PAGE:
A lifetime of experiences, travel and culture come together to give substance and an injection of colour to this suburban gem.
Sprawling grand homes with their perfectly manicured box hedges are a dime a dozen in Adelaide’s eastern suburbs, but inside the imposing black double doors of this striking home are rooms filled with trinkets from travel adventures, priceless family heirlooms, and less notorious treasures salvaged from hard rubbish collections. It’s an intriguing, colourful mx, and a perfect fit for the fun-loving, culturally-inspired family that lives here.
“As a child I always thought that when I grow up I’d like to have a house with lots of rooms so that I could style them all differently,” says Nanna, owner of global online directory stylecarte.com. “I wanted to create a different atmosphere in every room, so that when you entered you were transported to another country or time. I guess we have created that.”
Through those double black high-gloss doors you are met with a kaleidoscope of colour – the floor-to-ceiling Anna Spiro Rosey Posey Trellis wallpaper (from Porter’s Paints) was on Nanna’s wishlist for years, and it greets you as you enter. Hung from the landing on the first floor, behind the grand staircase, and on the wall separating the hallway and the kitchen, it offers a subtle splash of colour to an otherwise standard space. Paired effortlessly with a mix of fine china vases and children’s artwork, all on display on the white two-pack cabinetry, it is an inviting introduction to this eclectic family home.
Brightly patterned furnishings and artworks also offer additional pops of colour, like the large David Bromely that hangs elegantly in the home’s entrance way. “We brought the Bromely on Ebay,” says Nanna – other notable pieces include a large painting of a raven that was picked up at the Loreto Art Show, and some unique pieces that Nanna created herself. “I made the round wall-hanging that sits behind the sideboard in the office from seagrass balls that I collected at Middleton beach,” she says. Nanna’s husband, Mo, is also the creative type – “he built the kids’ treehouse, which comes complete with a slide, and also made the four-poster bed in the master bedroom, and a similar one for Isabella,” says Nanna.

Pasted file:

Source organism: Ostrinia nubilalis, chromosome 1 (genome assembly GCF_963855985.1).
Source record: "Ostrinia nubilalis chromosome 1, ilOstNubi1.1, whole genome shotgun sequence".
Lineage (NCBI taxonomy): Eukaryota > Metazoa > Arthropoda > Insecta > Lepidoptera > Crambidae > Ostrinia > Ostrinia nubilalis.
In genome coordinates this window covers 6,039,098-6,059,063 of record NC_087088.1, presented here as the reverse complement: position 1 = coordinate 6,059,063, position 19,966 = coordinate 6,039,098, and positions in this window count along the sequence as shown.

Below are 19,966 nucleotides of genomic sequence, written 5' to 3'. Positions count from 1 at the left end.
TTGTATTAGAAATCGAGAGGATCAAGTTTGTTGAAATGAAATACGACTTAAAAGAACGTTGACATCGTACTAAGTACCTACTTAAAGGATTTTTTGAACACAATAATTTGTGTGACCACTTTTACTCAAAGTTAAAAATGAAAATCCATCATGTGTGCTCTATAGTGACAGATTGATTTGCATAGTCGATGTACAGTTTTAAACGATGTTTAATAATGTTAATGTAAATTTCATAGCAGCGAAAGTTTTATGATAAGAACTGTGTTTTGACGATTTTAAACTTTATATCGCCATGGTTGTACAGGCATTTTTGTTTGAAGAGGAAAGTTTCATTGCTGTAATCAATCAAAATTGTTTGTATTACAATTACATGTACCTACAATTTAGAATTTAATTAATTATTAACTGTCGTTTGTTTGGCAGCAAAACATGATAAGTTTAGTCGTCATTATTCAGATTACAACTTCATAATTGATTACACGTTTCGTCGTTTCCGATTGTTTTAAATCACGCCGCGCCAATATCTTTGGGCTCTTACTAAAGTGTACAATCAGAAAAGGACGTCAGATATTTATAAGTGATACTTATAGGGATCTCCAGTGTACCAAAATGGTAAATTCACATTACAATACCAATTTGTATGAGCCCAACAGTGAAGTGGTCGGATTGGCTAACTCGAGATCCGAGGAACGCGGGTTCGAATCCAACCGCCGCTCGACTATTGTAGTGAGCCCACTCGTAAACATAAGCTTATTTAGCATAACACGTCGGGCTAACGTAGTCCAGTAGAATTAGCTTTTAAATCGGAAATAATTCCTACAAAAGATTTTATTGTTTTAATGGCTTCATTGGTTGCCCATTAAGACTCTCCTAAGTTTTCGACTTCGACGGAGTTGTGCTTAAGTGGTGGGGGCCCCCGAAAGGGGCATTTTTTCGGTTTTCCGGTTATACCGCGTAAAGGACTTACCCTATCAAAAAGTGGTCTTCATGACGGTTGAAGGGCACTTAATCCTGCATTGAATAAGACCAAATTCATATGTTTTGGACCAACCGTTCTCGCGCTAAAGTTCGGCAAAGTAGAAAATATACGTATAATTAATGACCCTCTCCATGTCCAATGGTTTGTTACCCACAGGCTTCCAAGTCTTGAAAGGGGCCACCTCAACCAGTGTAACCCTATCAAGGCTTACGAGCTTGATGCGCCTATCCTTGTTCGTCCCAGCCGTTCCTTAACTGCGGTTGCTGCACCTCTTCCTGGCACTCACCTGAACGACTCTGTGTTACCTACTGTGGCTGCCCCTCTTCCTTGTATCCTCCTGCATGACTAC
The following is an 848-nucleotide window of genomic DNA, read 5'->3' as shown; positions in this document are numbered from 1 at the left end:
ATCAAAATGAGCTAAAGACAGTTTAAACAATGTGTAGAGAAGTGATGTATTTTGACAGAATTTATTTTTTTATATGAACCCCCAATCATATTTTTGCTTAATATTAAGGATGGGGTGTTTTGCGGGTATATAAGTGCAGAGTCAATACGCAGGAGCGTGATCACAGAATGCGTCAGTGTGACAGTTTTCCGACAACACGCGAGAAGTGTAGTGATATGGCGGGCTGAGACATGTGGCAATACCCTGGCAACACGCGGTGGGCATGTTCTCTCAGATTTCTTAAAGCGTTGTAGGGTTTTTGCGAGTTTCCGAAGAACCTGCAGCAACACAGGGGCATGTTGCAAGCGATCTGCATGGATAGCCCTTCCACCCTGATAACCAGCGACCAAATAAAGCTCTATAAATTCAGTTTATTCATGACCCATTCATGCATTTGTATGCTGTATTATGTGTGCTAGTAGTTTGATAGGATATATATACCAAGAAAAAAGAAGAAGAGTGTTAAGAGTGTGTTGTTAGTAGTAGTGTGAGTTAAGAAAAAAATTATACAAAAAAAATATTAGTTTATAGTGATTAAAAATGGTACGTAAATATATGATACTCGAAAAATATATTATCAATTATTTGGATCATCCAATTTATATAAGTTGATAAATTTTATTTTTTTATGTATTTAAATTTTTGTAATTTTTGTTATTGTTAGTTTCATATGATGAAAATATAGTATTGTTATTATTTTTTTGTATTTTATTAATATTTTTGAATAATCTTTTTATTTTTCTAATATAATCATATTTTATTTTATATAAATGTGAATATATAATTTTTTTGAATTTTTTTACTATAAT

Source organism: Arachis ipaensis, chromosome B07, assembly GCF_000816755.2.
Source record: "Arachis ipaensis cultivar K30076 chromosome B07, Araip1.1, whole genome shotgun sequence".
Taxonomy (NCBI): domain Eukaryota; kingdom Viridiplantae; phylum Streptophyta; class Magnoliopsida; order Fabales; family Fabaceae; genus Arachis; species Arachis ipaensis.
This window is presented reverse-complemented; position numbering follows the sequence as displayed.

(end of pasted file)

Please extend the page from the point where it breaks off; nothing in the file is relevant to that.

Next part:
Originally from Germany, Nanna, a former television marketing executive, arrived in Australia nine years ago on a working holiday visa. The plan was to stay for four months, but instead she got sponsored by a small marketing agency in Sydney and fell in love with her housemate. “I get homesick at times,” she says, “so although I do tend to favour modern furnishings I also like to be surrounded by items from my own childhood – it helps to connect me to my family. I have a lot of antiques that I inherited from my parents and that I has shipped to Australia just before Sienna was born.”
Some of the stand-out items date back 100-200 years, like the velvet armchairs that take pride of place in the downstairs study – “these chairs are from the Biedermeier era (1815-1848) and I inherited them from my mother. I have fond memories of them; my sister and I used to sit on them and tilt them backwards and my mother used to tell us off, saying they were grandmother’s and we need to be careful. I now find myself saying the same thing to my girls!”
Other unique pieces include the Hermon & Hermon wooden chandelier in the hallway, the wooden side table picked up at a One Rundle Trading sale (“I fell in love with the legs and just had to have it!”), and the child’s rocking chair that fills a corner in son Leander’s bedroom. “It was a hard rubbish gem that I found a few years ago,” adds Nanna. “I love hard rubbish collection time and have found quite a few unique pieces over the years.
While priceless heirloom pieces might not necessarily scream ‘family living’ it’s this couple’s knack for effortlessly mixing old with new that adds it it’s timeless appeal. And the house has that relaxed ‘lived in’ feel – children’s artwork is proudly on display and the bedrooms, while elegantly styled, are filled to the brim with brightly colours toys. The open-plan living, dining and kitchen area, which opens to the perfectly manicured garden, also works for this family of five. Here brightly patterned cushions decorate the King Furniture day bed, while a replica Ingo Maurer Zettle light from Matt Blatt displays some of the kids’ drawings and special notes.
“I guess our house has a bit of everything,” says Nanna. “Parts, like the master bedroom, are quite calming, while other areas are perhaps a bit bohemian, with bright colours and clashing prints. Then there’s the inherited antiques with their warm, earthy colours. Everything is dotted by things we have made ourselves, or things that have some sort of meaning, I don’t buy things that are in fashion, I buy them because they evoke an emotion in me. They have something that makes me happy, and over the years they then get filled to the brim with memories. I guess that sums up my style – warm, a bit quirky, and full of stories.”